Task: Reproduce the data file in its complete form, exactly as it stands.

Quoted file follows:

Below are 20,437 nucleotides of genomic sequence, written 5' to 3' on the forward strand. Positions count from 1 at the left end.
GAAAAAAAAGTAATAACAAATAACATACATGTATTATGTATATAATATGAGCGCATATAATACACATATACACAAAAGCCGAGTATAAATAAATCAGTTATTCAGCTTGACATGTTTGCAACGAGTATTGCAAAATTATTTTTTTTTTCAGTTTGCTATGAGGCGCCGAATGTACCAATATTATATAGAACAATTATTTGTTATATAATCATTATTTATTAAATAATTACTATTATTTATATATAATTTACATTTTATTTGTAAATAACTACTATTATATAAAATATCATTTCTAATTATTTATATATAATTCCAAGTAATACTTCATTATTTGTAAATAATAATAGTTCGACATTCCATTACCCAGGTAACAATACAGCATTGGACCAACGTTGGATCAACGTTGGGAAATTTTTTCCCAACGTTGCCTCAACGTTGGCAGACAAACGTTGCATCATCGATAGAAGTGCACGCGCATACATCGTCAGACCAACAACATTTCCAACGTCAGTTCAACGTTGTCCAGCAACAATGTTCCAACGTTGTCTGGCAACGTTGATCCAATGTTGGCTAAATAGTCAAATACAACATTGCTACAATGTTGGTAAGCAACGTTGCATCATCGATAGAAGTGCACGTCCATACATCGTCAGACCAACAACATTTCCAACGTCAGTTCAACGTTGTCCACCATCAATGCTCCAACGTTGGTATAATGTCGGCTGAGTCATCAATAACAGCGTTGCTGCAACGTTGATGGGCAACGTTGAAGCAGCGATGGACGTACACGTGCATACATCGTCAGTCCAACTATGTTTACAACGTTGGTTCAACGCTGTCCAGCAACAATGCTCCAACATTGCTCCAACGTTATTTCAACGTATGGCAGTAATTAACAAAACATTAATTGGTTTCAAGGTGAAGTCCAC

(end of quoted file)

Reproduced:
Below are 20,437 nucleotides of genomic sequence, written 5' to 3' on the forward strand. Positions count from 1 at the left end.
GAAAAAAAAGTAATAACAAATAACATACATGTATTATGTATATAATATGAGCGCATATAATACACATATACACAAAAGCCGAGTATAAATAAATCAGTTATTCAGCTTGACATGTTTGCAACGAGTATTGCAAAATTATTTTTTTTTTCAGTTTGCTATGAGGCGCCGAATGTACCAATATTATATAGAACAATTATTTGTTATATAATCATTATTTATTAAATAATTACTATTATTTATATATAATTTACATTTTATTTGTAAATAACTACTATTATATAAAATATCATTTCTAATTATTTATATATAATTCCAAGTAATACTTCATTATTTGTAAATAATAATAGTTCGACATTCCATTACCCAGGTAACAATACAGCATTGGACCAACGTTGGATCAACGTTGGGAAATTTTTTCCCAACGTTGCCTCAACGTTGGCAGACAAACGTTGCATCATCGATAGAAGTGCACGCGCATACATCGTCAGACCAACAACATTTCCAACGTCAGTTCAACGTTGTCCAGCAACAATGTTCCAACGTTGTCTGGCAACGTTGATCCAATGTTGGCTAAATAGTCAAATACAACATTGCTACAATGTTGGTAAGCAACGTTGCATCATCGATAGAAGTGCACGTCCATACATCGTCAGACCAACAACATTTCCAACGTCAGTTCAACGTTGTCCACCATCAATGCTCCAACGTTGGTATAATGTCGGCTGAGTCATCAATAACAGCGTTGCTGCAACGTTGATGGGCAACGTTGAAGCAGCGATGGACGTACACGTGCATACATCGTCAGTCCAACTATGTTTACAACGTTGGTTCAACGCTGTCCAGCAACAATGCTCCAACATTGCTCCAACGTTATTTCAACGTATGGCAGTAATTAACAAAACATTAATTGGTTTCAAGGTGAAGTCCAC